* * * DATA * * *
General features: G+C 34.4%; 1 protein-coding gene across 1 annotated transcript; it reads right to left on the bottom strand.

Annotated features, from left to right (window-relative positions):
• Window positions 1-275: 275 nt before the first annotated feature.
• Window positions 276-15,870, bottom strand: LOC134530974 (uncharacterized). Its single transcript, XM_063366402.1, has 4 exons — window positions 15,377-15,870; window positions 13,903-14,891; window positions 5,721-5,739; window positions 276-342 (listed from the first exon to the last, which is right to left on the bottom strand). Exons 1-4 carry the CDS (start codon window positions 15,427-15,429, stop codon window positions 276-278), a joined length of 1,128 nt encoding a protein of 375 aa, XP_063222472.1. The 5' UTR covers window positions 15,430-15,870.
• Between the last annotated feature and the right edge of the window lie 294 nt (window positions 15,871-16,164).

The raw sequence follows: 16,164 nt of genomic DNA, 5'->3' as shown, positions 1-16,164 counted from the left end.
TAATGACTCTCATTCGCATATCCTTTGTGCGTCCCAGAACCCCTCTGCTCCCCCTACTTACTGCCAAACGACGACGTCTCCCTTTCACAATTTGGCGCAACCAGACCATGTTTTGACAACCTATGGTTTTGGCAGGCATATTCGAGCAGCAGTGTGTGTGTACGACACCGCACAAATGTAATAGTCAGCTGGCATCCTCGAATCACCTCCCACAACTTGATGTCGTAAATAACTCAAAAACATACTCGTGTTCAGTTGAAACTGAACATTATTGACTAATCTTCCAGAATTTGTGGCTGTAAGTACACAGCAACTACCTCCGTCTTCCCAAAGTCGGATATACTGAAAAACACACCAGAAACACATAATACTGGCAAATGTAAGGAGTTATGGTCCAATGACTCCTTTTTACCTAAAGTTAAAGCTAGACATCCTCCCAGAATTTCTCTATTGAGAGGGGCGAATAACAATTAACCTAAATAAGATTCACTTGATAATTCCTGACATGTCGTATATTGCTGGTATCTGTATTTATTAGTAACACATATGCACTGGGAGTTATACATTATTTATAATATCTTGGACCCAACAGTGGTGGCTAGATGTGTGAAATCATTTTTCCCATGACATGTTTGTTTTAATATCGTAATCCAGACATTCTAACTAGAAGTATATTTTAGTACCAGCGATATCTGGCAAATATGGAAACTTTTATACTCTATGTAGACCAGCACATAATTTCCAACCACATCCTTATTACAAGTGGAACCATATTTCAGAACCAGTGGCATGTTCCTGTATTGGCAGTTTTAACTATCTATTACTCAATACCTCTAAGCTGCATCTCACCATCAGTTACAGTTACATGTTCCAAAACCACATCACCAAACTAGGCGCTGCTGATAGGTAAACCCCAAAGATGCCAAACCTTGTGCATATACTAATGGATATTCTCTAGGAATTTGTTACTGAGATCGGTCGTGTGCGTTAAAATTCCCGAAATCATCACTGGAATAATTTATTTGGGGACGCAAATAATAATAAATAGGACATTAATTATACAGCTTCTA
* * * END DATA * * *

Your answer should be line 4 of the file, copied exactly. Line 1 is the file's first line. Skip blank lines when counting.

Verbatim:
• Window positions 276-15,870, bottom strand: LOC134530974 (uncharacterized). Its single transcript, XM_063366402.1, has 4 exons — window positions 15,377-15,870; window positions 13,903-14,891; window positions 5,721-5,739; window positions 276-342 (listed from the first exon to the last, which is right to left on the bottom strand). Exons 1-4 carry the CDS (start codon window positions 15,427-15,429, stop codon window positions 276-278), a joined length of 1,128 nt encoding a protein of 375 aa, XP_063222472.1. The 5' UTR covers window positions 15,430-15,870.